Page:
ANIMAL agriculture systems have been categorised on the basis of agro-ecological opportunities and demand for livestock commodities. In general, these systems are shaped by prevailing socio-cultural environments. In many of these systems, the livestock element is interwoven with crop production.
Animal manure is essential for maintaining soil fertility, and the role of animals in nutrient cycling is often an important motivation for keeping animals, particularly where this involves a transfer of nutrients from common property resources to private land.
Many of these systems that are the result of a long evolution are currently under pressure to adjust to rapidly evolving socio-economic conditions; large intensive livestock production units, in particular for poultry production, have emerged over the last decades in response to the rapidly growing demand for livestock products.
Rapidly increasing demand for animal-source food products exerts pressure on the livestock sector, which needs to adapt fast in order to cope with such demand. These adjustments are based on a changing feed resource base, particularly feed concentrates.
Current and projected levels of livestock production would not be possible without the expanding production and yield increase of crop agriculture.
Traditionally, livestock production used to be based on locally available feed resources, including local fodder, crop residues and unconsumed parts of human food – resources that had no value as human food. Extension services in the country are characterised by five biases that result in them tending to neglect poor rural livestock-keepers.
First, many organisations follow a top-down ‘transfer of technology’ approach: they rely heavily on interactions with ‘progressive’ farmers, and assume that others will learn from the experiences of these farmers and will subsequently adopt the technology in question.
Second, most of the extension organisations focus on large ruminants “almost to the complete exclusion of other species”. Third, they also tend to focus primarily on intensive systems, and particularly on milk production, to the neglect of other roles of livestock.
Fourth, services are usually concentrated in higher potential areas. The provincial departments of livestock and dairy development tend to have higher densities of veterinary institutions and activity in areas where production is highest.
Fifth, livestock extension is generally provided by men for men, despite key roles that women play, particularly in goat-keeping and backyard poultry.
An international review of donor-supported livestock projects concluded that they have generally failed to benefit the poor. As poor generally consume only a very limited quantity of livestock projects, they need to be reached through improvements to production rather than via lower prices for livestock products.
This in turn means that donor support should particularly target the types of animals that the poor keep. In principle, the voice of poor livestock-keepers in policy discussions can be greatly strengthened through formation of producer groups, networks and donors.
There is also a need for better articulation of poor producers’ needs from service agencies, and reform of research and extension agencies to make them more client-led and poverty-focused.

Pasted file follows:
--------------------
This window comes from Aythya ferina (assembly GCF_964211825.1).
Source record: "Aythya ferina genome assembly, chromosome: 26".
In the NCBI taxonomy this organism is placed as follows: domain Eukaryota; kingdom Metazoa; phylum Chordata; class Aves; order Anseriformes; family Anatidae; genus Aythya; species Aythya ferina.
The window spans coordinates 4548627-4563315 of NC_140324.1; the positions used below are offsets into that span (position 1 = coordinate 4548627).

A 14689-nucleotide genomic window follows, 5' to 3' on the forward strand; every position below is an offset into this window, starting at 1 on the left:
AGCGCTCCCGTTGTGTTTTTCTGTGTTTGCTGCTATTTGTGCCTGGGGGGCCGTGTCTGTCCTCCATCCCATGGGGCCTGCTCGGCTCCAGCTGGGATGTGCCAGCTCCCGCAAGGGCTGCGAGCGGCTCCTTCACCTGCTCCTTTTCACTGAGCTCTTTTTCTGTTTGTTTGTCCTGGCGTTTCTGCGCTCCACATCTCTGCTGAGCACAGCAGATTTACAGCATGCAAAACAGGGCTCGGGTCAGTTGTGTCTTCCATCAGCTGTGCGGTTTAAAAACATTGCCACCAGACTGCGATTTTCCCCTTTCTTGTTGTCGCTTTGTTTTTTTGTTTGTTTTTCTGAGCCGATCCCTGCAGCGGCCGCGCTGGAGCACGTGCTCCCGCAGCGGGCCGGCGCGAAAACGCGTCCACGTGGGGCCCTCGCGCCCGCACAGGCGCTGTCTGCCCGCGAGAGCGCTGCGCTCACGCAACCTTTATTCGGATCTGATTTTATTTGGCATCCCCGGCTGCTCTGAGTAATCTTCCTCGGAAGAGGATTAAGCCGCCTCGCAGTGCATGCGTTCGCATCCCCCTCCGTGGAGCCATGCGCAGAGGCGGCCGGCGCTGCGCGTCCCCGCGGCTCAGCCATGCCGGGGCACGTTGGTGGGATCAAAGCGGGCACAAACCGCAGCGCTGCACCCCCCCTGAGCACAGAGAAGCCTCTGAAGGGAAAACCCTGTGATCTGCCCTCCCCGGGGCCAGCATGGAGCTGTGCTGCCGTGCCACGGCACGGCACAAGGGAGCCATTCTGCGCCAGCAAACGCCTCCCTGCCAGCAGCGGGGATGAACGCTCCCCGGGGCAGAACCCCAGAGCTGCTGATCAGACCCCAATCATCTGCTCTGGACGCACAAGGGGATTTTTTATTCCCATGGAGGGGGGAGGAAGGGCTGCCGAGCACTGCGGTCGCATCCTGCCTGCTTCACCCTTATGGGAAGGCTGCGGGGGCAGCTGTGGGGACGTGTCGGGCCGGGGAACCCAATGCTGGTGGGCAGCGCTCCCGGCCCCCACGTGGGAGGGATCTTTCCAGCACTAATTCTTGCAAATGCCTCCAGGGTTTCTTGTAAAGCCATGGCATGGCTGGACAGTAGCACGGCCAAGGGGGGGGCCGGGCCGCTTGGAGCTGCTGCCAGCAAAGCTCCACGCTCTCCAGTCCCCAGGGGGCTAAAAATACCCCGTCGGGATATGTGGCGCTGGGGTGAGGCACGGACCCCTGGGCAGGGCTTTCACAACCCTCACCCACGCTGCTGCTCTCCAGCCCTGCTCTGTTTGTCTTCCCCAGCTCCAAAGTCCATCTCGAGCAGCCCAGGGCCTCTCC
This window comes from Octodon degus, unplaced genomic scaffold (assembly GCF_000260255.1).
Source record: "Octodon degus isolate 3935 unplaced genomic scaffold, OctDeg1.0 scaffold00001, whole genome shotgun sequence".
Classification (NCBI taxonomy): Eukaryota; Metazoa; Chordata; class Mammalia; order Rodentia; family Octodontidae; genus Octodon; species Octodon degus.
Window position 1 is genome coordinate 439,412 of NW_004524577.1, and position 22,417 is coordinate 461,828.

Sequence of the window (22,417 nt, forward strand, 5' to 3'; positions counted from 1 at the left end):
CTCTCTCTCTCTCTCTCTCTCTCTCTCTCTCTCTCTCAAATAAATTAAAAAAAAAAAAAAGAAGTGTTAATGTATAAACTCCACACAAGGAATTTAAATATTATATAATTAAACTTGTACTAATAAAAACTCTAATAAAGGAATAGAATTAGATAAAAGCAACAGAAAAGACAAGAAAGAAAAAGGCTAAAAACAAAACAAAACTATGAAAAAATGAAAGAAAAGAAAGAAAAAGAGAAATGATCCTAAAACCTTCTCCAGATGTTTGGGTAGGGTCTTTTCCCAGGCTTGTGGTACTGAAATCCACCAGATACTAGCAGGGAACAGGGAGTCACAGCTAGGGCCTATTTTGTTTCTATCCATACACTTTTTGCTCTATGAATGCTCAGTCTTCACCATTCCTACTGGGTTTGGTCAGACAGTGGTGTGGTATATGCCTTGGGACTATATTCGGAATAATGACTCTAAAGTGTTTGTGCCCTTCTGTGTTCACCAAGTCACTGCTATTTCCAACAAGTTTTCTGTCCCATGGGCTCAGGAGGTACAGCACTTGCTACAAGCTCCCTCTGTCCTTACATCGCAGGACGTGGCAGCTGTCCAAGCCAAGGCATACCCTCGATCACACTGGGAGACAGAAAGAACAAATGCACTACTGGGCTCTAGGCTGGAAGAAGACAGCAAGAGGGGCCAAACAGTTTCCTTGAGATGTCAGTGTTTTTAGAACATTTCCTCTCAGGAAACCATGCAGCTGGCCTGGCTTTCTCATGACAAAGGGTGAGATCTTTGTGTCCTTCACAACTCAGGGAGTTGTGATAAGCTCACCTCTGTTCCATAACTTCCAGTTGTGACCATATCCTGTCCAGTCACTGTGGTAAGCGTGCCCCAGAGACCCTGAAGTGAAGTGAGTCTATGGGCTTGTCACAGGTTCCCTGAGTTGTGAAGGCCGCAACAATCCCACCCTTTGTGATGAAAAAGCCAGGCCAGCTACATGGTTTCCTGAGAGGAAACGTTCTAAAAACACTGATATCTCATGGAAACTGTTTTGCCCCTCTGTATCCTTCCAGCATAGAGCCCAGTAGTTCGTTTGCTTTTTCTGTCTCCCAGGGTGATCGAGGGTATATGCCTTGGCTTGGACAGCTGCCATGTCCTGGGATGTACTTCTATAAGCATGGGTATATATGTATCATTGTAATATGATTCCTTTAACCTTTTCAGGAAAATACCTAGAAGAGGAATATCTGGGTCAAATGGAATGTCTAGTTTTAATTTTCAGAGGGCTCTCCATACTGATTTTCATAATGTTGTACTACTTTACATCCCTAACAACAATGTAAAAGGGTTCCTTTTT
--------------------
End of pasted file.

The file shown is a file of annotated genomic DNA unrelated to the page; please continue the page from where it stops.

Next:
There is a danger that livestock production and processing will become dominated by integrated large-scale commercial operations, displacing small-scale livestock farmers and thus exacerbating rural poverty. Conversely, correctly managed, a dynamic livestock sector could prove to be a catalyst for stimulating rural economies.
However, the livestock sector will not take on this role on its own, but requires proactive policies on behalf of the private and public sectors. The interests of the poor have not been well represented in policy processes, and strategic intervention is required to ensure that poor producers secure a greater share of the benefits from this expanding market.
Public sector livestock research tends to be of limited relevance to the realities and priorities of smallholder and landless livestock-keepers. Development interventions in the livestock sector have generally not been very successful. Undoubtedly, inappropriate technologies and the failure to deliver services to poor farmers have contributed greatly to the lack of success of many livestock development projects.
Livestock ownership currently supports and sustains the livelihoods of millions rural poor. These people fully or partially depend on livestock for income and/or subsistence. Livestock can provide a steady stream of food and revenues and help to raise whole farm productivity; livestock are often the only livelihood option available to the landless because they allow the exploitation of common-property resources for private gain.
In addition, at the smallholder-level, livestock are often the only means of asset accumulation and risk diversification that can prevent a slide into abject poverty by the rural poor in marginal areas.
Livestock ownership also tends to increase consumption of animal protein and micronutrients, and creates employment opportunities beyond the immediate household.
Increasing the supply of animal products can be achieved by increasing the number of animals and improving of productivity, and processing/marketing efficiency.
Land availability limits the expansion of livestock numbers in extensive production systems in most regions, and the bulk of the increase in livestock production will come from increased productivity through intensification and a wider adoption of existing and new production and marketing technologies.
Production at smallholder level is constrained by a number of barriers, lack of competitiveness and risk factors. The combined effect of these constraints is that much of the growth and poverty reduction potential that is offered by the livestock revolution cannot be capitalised upon.